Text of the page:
For 2 1/2 years, I’ve been experiencing intense emotions involving my mom’s diagnosis of stage 3 brain cancer. Her illness impacts my life. It does have a profound influence on my health, my writing career, and my stress levels.
The hardest part about having a loved one’s health slowly diminish is that we feel their loss. The loss of their ability to drive. The loss of their independence. The loss of their participation in our lives. The loss of their memory. The loss of their hobbies, such as gardening, reading, sewing, or taking walks outdoors. The loss of their physical, emotional, and cognitive health.
What no one ever told me in advance is that my mom’s cancer journey will take me down dark valleys where I have never traveled. To a pit of despair. To lose control. To fear that I will sink into a serious depression in which I don't know how I will cope.
To feeling a dozen different emotions and physical symptoms ranging from sadness, anxiety, confusion, anger, irritability, sleeplessness, fatigue, forgetfulness, brain fog, lack of motivation, hopelessness, desperation, and moments when I’m numb.
There’s countless other issues that I’ve wrestled with for over two years. Plenty of times when I don’t understand myself, the way I respond or overreact, especially in stressful situations, and when I turn inward to process my pain.
In an attempt to work through this challenging season in life, I started researching anticipatory grief to better understand what I’m going through. It's quite educational, informative, and encouraging. Talk about self-growth!
Most people only know about or focus on after the loved one passed away. They don't consider how we feel and what we experience before our family or friends imminent death.
This isolates people, including myself. We receive little to no emotional support. There is no spiritual support other than asking for prayers.
Most of my friends and family avoid talking about how I manage my emotions during my mom's cancer battle. Discussing terminal illness and death can make folks uncomfortable, which can directly result in my own loneliness.
Anticipatory grief isn’t what I signed up for. Yet, as I read about it I’m relieved to know that my whirlwind of emotions are normal. Under the circumstances, it’s to be expected. Most importantly, I can give myself permission to feel however I feel.
Many articles shared that it’s very common to experience intense emotions, including sadness, anxiety, forgetfulness, and anger during anticipatory grief. The articles mentioned that it can be lonely because our society doesn’t usually consider the stages people experience before their loved ones imminent death.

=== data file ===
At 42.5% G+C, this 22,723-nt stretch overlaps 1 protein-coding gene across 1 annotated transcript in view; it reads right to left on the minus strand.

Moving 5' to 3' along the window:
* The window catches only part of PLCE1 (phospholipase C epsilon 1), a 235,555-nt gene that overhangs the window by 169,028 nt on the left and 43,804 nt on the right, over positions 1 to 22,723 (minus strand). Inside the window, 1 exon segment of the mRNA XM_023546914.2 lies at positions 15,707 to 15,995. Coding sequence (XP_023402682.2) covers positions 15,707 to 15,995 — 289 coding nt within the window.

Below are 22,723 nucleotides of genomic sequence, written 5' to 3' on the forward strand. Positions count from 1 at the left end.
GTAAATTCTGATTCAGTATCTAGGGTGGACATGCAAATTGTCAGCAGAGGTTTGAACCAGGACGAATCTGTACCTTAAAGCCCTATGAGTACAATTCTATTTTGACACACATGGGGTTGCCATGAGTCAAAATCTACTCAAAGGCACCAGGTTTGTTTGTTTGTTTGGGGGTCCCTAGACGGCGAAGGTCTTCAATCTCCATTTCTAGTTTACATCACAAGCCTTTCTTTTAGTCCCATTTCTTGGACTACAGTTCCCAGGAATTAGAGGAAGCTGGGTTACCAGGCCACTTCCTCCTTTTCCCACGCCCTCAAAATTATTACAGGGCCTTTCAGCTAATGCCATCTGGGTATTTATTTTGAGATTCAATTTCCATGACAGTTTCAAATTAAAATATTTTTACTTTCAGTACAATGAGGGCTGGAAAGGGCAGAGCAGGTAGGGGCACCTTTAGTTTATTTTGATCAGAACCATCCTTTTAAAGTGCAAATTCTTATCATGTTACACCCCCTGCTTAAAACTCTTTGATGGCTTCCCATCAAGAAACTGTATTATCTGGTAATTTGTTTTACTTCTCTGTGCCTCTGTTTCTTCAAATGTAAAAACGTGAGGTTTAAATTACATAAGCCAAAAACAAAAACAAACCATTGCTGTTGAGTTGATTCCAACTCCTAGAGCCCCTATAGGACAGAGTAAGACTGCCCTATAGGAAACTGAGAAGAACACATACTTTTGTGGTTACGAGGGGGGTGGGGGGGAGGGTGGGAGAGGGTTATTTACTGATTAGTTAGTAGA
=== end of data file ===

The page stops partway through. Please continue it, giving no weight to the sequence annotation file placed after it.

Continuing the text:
Of course, reading about it doesn’t make it easier; it just helps me understand my own self better. And it confirms that my anticipatory grief is real.
As I learn more, it makes so much sense. No wonder my emotions are like a roller coasters! This explains my crying at the drop of a hat. My sleepless nights. My anger when some friends and family say things that rub me the wrong way.
Yesterday, a relative said, “Dig deep. Have faith! “
Seriously? What’s she actually saying to me? That I don’t dig deep? Is she referring to my emotional pain? And why on earth do Christians tell grieving Christians to have more faith? How much more faith does it take to heal from heartbreak and grief?
Even on some of my Facebook posts, people have written “Christianese” phrases that disturbed me. It may not have been intentional. They may think it was helpful.
NEWS FLASH: It did not help me, comfort me, nor lift my spirits. Instead, it led to a tsunami of negative emotions in which I had to log off Facebook because I couldn’t read one more “well-meaning” religious comment that criticized my faith.
It’s these “Christianese” phrases that take me over the edge. Keep in mind that anger and irritability are a BIG part of grief, a common stage of grief, including anticipatory grief.
These well-intentioned words by some believers actually hurt me and upset me. When I cannot tolerate their ridiculous faith-shaming. Or when their insensitive words basically say that I am not a good believer and that I lack trust in God.
For starters, I may be losing my precious mom in the future, but I am NOT losing my faith or trust in Christ. If anything, my faith and trust is growing stronger in the dark, in my pain, and in my backbreaking battle to come to terms with the fact that my mother will not be here much longer.
Second, despite how tempted you are to tell a grieving Christian (or non-Christian) that they need more faith, please refrain from doing so. Instead, just listen to them. Be extra sensitive because they are deeply hurting. Have compassion. Offer warm hugs, friendship, kindness, love, and grace.
Sometimes, you don’t have to say anything. Just be present. Be non-judgmental. Let them cry, scream, or be silent.
Understand that there’s no right or wrong way to grieve, including anticipatory grief. It’s like the ocean. It ebbs and it flows. There can be moments of calm. Out of nowhere, it can feel like you are drowning.
For those struggling with anticipatory grief or conventional grief, know that there’s no timetable. It can last months, years, or longer. Give yourself permission to take however long it may be to fully heal from your loss.
Have patience when you experience the five stages of grief: Denial, anger, bargaining, depression, and acceptance. Understand these stages are not always in chronological order. You may bounce from one to another. You may only go through a few. Or get stuck in one stage.
Grief is messy. Give yourself extra TLC. Carve out quiet time for self-care. Truly, it's not selfish and you need it.
Lastly, I thank each of you who have offered me kindness, sensitivity, compassion, encouragement, thoughtful prayers, and sharing your own grief stories with me. From the bottom of my heart, it means the world to me.